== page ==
The Value of Urban Trees

Many people view trees as symbolic, representing human traits we are taught to admire (such as wisdom and steadfastness, even in the face of adversity) The sheltering nature of trees suggests parental care, and many people equate their heritage with the deep roots of a tree. But urban trees also serve a number of more practical purposes.

Research shows that trees help reduce stress in the workplace and encourage recovery for hospital patients. The presence of community trees is linked to higher property values (as much as 27 percent), increased tax revenues, increased income levels, faster real estate sales (turnover rates), increased number of jobs and worker productivity, and increased numbers of customers or shoppers.

Because of many variables, determining the economic value of a community tree can be challenging. According to the Minnesota Department of Natural Resources, research has shown that trees can provide up to $7 in benefits each year for every $1 invested in caring for them. Benefits include increased property values, pollution control, and energy savings. While individual trees have value, the variability of species, size, condition, and function makes it even more difficult to determine their economic value. Aesthetics aside, trees provide many economic benefits, both direct and indirect.

Some Direct Benefits

Direct economic benefits are usually associated with energy costs. For example, tree shade can reduce air conditioning costs in residential and commercial buildings by 30 percent. Windbreaks can shield homes against wind and snow, reducing heating costs by 20 to 50 percent. In city areas without tree cover, streets and parking lots can raise air temperatures as much as 35 degrees. Such "heat islands" can cause cities to be 5 to 9 degrees warmer than surrounding areas. However, a mature tree can reduce high summer temperatures by 2 to 9 degrees F. Because of this, formulas are used to estimate monetary values of large trees for landscape and replacement costs. Some legacy trees in the southeastern United States have been valued up to $100,000.

Some Indirect Benefits

The indirect economic benefits of trees are even greater. On average, an acre of trees can store 2.6 tons of carbon annually and generate enough oxygen daily for 18 people. As more and more statistics are generated to show how community trees store carbon and clean the atmosphere, models show that in 50 years, one tree can generate $30,000 in oxygen, recycle $35,000 of water, and remove $60,000 of air pollution.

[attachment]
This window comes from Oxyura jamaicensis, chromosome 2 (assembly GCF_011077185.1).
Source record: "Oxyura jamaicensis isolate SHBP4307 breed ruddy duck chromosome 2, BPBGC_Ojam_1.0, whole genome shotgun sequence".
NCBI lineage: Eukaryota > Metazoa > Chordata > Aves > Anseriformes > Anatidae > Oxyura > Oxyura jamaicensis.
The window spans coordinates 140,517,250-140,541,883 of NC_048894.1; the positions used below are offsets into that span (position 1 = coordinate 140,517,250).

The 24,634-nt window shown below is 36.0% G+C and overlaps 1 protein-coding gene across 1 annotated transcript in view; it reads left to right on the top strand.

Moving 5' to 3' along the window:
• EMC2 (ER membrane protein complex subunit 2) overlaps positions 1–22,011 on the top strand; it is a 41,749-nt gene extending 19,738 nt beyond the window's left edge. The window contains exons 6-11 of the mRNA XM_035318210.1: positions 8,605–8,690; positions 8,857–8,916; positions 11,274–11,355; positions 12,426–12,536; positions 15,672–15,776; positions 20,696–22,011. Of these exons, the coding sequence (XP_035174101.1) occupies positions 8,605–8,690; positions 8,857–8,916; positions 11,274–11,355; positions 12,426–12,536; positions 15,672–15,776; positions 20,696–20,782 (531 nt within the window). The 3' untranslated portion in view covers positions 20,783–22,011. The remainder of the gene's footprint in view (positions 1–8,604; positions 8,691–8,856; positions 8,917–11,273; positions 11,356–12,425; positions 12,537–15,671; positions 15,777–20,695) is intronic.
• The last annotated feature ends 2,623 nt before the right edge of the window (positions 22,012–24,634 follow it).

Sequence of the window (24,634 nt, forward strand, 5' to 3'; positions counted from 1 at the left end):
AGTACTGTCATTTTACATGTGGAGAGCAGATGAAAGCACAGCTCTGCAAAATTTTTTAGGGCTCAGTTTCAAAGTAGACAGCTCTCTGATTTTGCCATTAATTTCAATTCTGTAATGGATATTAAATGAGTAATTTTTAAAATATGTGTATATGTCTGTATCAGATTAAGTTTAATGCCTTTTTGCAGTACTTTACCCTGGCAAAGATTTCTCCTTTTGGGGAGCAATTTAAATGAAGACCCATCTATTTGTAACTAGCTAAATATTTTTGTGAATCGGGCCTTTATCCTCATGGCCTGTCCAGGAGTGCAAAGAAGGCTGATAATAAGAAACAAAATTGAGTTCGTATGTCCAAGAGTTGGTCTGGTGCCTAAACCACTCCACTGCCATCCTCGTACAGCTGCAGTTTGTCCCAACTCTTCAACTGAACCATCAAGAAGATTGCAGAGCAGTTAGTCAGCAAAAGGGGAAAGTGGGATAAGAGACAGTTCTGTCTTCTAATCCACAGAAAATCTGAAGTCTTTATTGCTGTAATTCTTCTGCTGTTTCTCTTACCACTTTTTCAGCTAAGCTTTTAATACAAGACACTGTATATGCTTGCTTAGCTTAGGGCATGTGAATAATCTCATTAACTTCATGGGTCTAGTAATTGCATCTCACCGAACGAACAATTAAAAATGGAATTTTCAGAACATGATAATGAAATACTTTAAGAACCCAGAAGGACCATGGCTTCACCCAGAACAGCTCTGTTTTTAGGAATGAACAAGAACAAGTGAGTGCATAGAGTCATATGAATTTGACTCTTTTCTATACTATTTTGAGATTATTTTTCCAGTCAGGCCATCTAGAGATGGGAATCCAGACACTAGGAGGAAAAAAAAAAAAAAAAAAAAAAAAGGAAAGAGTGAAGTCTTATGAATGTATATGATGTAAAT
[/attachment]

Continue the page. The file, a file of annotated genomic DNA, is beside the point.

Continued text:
Community tree canopies also intercept, slow, evaporate, and store water through normal tree functions. Studies show that for every 5 percent of tree cover area added to a community, stormwater run-off is reduced by approximately 2 percent. As tree canopy increases, so does air quality. Meanwhile, there is a decrease in energy costs and stormwater runoff.

The facts and statistics are numerous when it comes to the benefit of community trees. The benefits go well beyond economics to include sound or noise reduction, visual screening, wind control, water quality, glare reduction, wildlife habitats, and, of course, aesthetic quality. The important thing to remember is beauty isn't everything.

Six Things Trees Do for You Every Day

Improve Air Quality

  • Tree leaves absorb carbon dioxide and poisonous atmospheric gases and produce oxygen for breathing.
  • American Forests reports that in one year, a mature tree absorbs 48 pounds of carbon dioxide produced. Two mature trees produce enough oxygen for a person to breathe during a year.

Improve Water Quality

  • Trees reduce the impact of rain, which results in less soil erosion and runoff into our storm sewers.
  • Golden Valley's wooded areas help prevent the transport of sediment and chemicals into creeks and wetland areas.

Save Energy & Money

  • Properly placed trees can reduce air conditioning needs by 30% and heating cost by 20 to 50%. (USDA)
  • Trees placed properly for windbreak protection can cut the energy used for heating up to 30%.

Increase Economic Stability

  • USDA studies indicate that healthy mature trees can increase property value by an average of10 to 20%. The National Arbor Day Foundation reports that people spend more time shopping along tree-lined streets.
  • Apartments and offices in wooded areas tend to rent quicker and have longer leases than treeless locations.

Reduce Noise Pollution

  • A USDA report states that trees help to absorb loud sounds from vehicles and other sources.
  • Each 100-foot width of trees can absorb about six to eight decibels of sound intensity. This is beneficial to residents along busy highways, which can generate noise levels as high as 72 decibels

Create Wildlife Diversity

  • Trees provide a suitable habitat for animals and birds that wouldn't survive in Golden Valley without them.